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Old 01-05-2014, 19:13   #16
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Re: Long wire HF antenna length

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Originally Posted by Wotname View Post
More mundane detail, generally choose the mid frequency of the range of frequencies you expect to use.

I.E. you wont be using frequencies say above 18 MHz and unlikely to use any below 4MHz - at least not in Aussie waters. More likely to be using 4 & 8 and 12 & 16 MHz.
I total agree with this the likely frequencies. The problem here is the requirement for longer lengths of wire for these frequencies, hence the inverted "V" question.

So something to suit the 8 MHz would be the go for marine in Oz.
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Old 01-05-2014, 19:28   #17
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Re: Long wire HF antenna length

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Originally Posted by Wotname View Post
More mundane detail, generally choose the mid frequency of the range of frequencies you expect to use.

I.E. you wont be using frequencies say above 18 MHz and unlikely to use any below 4MHz - at least not in Aussie waters. More likely to be using 4 & 8 and 12 & 16 MHz.

Disclaimer, I am currently out of touch with usual working AU frequencies and hopefully more up to speed folk will post accordingly.
OK, I guess that's my cue. 2182 is no longer monitored. 4125 and 6215 are the most usable frequencies for calling. The 40M ham band is also very useful.

I'd suggest mechanically tuning the wire for 7MHz and then using a tuner. This is a reasonable compromise for length on a yacht of around 35'. You can "extend" the active wire by winding a few turns around a piece of 3" PVC pipe before the connection to your radio. A ladder line from the backstay will provide the best impedance matching to that wire.

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Old 01-05-2014, 19:37   #18
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Re: Long wire HF antenna length

First, let's get the nomenclature right: a long-wire antenna means a wire antenna which is multiple wavelengths long! Backstay antennas are not long-wire antennas.

What we're talking about here are random-length end-fed wire antennas. Just about any length over 23' total (tuner to upper insulator of the backstay) will work, that is, will tune most frequencies from 2-30 mHz.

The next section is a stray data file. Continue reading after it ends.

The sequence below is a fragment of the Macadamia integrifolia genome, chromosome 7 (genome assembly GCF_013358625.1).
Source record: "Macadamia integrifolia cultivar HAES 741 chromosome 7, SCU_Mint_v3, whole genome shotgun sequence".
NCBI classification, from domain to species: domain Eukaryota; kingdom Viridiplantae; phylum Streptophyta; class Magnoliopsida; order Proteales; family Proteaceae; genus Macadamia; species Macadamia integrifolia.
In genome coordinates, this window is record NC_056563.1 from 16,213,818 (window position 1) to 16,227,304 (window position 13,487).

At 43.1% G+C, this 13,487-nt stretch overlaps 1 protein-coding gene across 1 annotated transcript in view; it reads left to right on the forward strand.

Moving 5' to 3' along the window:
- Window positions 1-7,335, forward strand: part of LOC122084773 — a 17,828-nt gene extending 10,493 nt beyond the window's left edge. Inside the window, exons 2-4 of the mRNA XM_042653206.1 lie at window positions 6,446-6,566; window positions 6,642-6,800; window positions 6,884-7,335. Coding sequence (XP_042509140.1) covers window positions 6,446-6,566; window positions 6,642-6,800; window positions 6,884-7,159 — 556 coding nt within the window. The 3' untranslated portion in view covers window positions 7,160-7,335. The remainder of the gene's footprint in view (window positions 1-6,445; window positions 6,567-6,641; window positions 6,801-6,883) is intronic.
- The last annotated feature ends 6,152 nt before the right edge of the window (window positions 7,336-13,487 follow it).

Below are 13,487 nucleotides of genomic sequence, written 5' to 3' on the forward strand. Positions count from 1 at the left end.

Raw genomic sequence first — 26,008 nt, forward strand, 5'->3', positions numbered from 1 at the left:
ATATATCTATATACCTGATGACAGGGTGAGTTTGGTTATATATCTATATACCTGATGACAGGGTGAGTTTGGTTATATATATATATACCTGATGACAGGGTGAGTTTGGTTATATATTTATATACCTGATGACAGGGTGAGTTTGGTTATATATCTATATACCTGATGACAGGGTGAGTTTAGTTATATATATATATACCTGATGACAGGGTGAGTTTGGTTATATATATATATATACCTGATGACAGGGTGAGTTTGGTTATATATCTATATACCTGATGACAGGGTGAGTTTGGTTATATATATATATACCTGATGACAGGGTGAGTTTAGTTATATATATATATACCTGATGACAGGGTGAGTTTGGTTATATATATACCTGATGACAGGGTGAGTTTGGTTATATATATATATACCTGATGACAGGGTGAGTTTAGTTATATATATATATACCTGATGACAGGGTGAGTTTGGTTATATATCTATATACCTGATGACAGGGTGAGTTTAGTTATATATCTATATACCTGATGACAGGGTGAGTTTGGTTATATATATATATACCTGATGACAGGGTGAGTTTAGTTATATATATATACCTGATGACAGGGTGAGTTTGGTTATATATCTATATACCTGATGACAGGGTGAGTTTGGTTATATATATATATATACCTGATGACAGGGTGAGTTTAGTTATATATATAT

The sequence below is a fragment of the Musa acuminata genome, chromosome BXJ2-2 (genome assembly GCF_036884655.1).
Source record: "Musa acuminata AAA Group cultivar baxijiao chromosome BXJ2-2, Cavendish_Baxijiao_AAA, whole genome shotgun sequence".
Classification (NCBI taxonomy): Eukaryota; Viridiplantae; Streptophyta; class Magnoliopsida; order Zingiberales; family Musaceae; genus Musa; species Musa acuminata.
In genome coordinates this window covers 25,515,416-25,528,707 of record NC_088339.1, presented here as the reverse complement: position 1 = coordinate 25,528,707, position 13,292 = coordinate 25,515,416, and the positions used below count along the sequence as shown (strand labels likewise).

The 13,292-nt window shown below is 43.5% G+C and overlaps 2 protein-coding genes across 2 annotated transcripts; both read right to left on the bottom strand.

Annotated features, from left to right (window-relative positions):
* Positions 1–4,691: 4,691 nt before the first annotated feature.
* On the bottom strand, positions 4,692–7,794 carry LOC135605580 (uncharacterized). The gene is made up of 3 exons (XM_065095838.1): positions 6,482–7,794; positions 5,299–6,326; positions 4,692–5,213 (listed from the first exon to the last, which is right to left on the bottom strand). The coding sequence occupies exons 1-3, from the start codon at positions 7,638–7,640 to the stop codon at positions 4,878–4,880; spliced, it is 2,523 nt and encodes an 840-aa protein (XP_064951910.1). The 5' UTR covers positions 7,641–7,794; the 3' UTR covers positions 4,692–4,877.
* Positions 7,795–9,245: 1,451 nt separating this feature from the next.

Longer lengths favor radiation on the lower bands, say under 8 mHz. Shorter lengths favor radiation on the upper bands, say 10 mHz and above.

A good compromise is somewhere in the 40-45' range.

It's not really useful to measure out a 1/4-wave length for a backstay antenna, because there are too many variables. One variable most folks don't think about is the electrical length @ HF frequencies vs. the physical length. These are not the same thing.

A backstay antenna -- no matter how you cut it -- is going to be a fairly good and versatile antenna when fitted with a modern tuner. But, it's not going to be a great antenna on any band.

For a great antenna you'd need something like a monoband center-fed vertical dipole antenna, but these are only practical on 20 meters and above because of the needed hoist. Single-band vertical antennas cut and tuned for 1/4-wavelength can be very good also.

Inverted-vee antennas are good high-radiation angle (short-range) antennas, but not worth much for long-distances.

Here's a table which compares various antennas on a sailboat: http://wdsg.com/gallery/main.php?g2_...geViewsIndex=1

Bill
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Old 01-05-2014, 20:04   #19
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Re: Long wire HF antenna length

Thanks Bill

That was the sort of info I was after.

All the ham guys go into great detail.

So a wire of 40'-45' (I read somewhere 43'/13.1m was good), including the lead to the ATU would be a good working compromise. It would work well on a 15m mast with a length of spectra, or such, and an insulator to haul up towards the masthead with the lower end fed through a deck insulator to the ATU.
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Old 01-05-2014, 20:20   #20
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Re: Long wire HF antenna length

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Originally Posted by btrayfors View Post
First, let's get the nomenclature right: a long-wire antenna means a wire antenna which is multiple wavelengths long! Backstay antennas are not long-wire antennas.

What we're talking about here are random-length end-fed wire antennas. Just about any length over 23' total (tuner to upper insulator of the backstay) will work, that is, will tune most frequencies from 2-30 mHz.

Longer lengths favor radiation on the lower bands, say under 8 mHz. Shorter lengths favor radiation on the upper bands, say 10 mHz and above.

A good compromise is somewhere in the 40-45' range.

It's not really useful to measure out a 1/4-wave length for a backstay antenna, because there are too many variables. One variable most folks don't think about is the electrical length @ HF frequencies vs. the physical length. These are not the same thing.